Emperor penguin

Emperor penguin. Photo: Christian Stranne

The ocean freshwater balance of the Antarctic shelves is currently changing, at least partly in response to the surging and melting of the West Antarctic Ice Sheet (WAIS). The
most dramatic thinning of the WAIS has been recorded in several glaciers feeding the ice shelves in the Amundsen Sea. Understanding the ocean circulation in this area is central to our ability to predict the behaviour of the WAIS, the melting of which can in turn affect the global sea level. Antarctica is surrounded by a comparatively warm and salty oceanic water mass, the Circumpolar Deep Water (CDW), which has a temperature of 1–2 °C. This project will use in situ measurements, remote sensing, and modelling to study the flow of CDW on the Amundsen Shelf, and the subsurface melting of icebergs and ice shelves that it induces.

The specific goals of the project are:

  1. to identify the forcing mechanisms underlying the flow of CDW onto the shelf, and
  2. to characterize the time variability and trends in the CDW flow and compare these to time series of the forcing mechanisms.
Icebreaker Araon

Icebreaker Araon in the Amundsen Sea. Photo: Christian Stranne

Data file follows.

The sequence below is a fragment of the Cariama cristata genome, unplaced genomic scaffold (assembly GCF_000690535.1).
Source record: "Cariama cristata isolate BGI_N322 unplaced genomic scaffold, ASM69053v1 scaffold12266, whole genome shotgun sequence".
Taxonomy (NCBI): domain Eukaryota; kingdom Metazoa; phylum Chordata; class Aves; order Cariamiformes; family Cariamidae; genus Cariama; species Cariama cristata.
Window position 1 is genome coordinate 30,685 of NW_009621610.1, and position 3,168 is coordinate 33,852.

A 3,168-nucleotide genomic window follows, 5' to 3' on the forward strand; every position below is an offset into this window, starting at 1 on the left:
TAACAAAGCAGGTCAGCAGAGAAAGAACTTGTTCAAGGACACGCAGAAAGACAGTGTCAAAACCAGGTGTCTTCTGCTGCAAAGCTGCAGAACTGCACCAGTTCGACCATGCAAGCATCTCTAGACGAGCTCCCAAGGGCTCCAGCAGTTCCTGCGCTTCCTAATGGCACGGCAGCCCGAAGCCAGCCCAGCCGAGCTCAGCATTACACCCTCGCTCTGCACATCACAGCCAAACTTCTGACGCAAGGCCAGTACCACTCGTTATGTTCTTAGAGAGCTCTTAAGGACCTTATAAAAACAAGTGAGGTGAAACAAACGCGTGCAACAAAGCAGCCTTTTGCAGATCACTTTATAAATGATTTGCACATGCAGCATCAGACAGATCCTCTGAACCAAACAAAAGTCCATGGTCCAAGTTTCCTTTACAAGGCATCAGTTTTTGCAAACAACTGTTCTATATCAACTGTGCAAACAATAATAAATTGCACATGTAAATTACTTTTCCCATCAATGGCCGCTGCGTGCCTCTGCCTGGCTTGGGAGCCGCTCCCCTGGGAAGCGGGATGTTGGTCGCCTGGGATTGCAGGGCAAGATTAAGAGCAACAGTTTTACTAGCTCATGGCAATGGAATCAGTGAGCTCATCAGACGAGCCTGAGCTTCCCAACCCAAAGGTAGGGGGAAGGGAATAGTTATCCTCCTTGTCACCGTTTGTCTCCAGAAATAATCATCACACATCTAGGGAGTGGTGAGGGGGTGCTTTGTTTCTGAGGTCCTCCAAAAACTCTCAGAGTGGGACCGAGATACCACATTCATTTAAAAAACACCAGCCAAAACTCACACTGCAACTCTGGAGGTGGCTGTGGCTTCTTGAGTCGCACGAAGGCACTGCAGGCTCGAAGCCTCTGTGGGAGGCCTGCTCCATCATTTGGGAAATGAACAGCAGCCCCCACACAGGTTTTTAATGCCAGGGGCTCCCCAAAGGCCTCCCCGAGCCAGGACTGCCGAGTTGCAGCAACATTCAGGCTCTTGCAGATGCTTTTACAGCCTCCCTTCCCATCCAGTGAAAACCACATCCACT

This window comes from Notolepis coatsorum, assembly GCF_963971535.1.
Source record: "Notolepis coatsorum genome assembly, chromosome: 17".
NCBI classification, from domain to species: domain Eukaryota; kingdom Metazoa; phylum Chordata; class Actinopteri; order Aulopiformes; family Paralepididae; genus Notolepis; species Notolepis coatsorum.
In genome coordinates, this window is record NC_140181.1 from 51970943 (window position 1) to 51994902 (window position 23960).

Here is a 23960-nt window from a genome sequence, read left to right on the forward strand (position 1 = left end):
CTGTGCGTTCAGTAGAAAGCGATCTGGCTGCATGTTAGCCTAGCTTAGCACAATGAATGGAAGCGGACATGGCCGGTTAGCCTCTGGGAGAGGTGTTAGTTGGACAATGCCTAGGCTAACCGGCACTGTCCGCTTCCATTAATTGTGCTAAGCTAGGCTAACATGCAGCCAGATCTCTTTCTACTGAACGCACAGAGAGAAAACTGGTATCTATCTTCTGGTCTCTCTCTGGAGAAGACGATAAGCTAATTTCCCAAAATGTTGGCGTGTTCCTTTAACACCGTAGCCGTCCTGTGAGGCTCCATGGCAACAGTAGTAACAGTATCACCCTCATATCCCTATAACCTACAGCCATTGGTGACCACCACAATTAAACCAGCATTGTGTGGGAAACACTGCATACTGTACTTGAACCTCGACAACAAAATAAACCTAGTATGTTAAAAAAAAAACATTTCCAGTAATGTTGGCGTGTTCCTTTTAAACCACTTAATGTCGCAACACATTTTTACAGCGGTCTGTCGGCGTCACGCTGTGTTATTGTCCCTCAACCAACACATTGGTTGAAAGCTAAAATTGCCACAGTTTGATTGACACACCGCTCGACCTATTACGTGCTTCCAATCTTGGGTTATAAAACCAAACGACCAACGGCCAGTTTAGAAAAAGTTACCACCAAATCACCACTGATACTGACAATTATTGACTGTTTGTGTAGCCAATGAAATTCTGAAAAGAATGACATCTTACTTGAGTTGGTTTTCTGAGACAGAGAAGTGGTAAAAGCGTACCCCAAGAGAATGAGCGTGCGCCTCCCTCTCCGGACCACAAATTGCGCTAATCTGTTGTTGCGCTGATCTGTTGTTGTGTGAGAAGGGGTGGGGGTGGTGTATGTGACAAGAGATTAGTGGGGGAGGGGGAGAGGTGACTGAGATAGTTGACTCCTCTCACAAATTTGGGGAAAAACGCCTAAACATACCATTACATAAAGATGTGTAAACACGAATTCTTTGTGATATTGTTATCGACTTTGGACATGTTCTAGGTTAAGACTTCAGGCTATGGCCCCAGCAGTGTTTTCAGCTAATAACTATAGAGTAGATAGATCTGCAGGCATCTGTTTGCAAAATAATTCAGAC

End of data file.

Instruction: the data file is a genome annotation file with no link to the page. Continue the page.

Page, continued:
To achieve these goals, we have serviced and redeployed three subsurface moorings (see figure) in the central Amundsen Shelf. The moorings are part of an international collaboration to monitor the CDW and associated rapid melting of glaciers in the Amundsen Shelf. Four institutions from South Korea, Great Britain, USA, and Sweden are working together in a resource-sharing programme. During the 2012 Amundsen Sea cruise on the Korean icebreaker Araon, 16 moorings were successfully recovered and 15 moorings were deployed at the shelf break, at shelf troughs, and near the floating glacier fronts. The recovered data will be shared via the public National Oceanographic Data Center database and the Southern Ocean Observing System database.

Mooring profile

Mooring profile.

The first scientific results of the project have been published in three international peer-reviewed papers. Two additional papers have been submitted and two more are currently in preparation.

We would like to express our gratitude to the Korea Polar Research Institute, for their logistical support.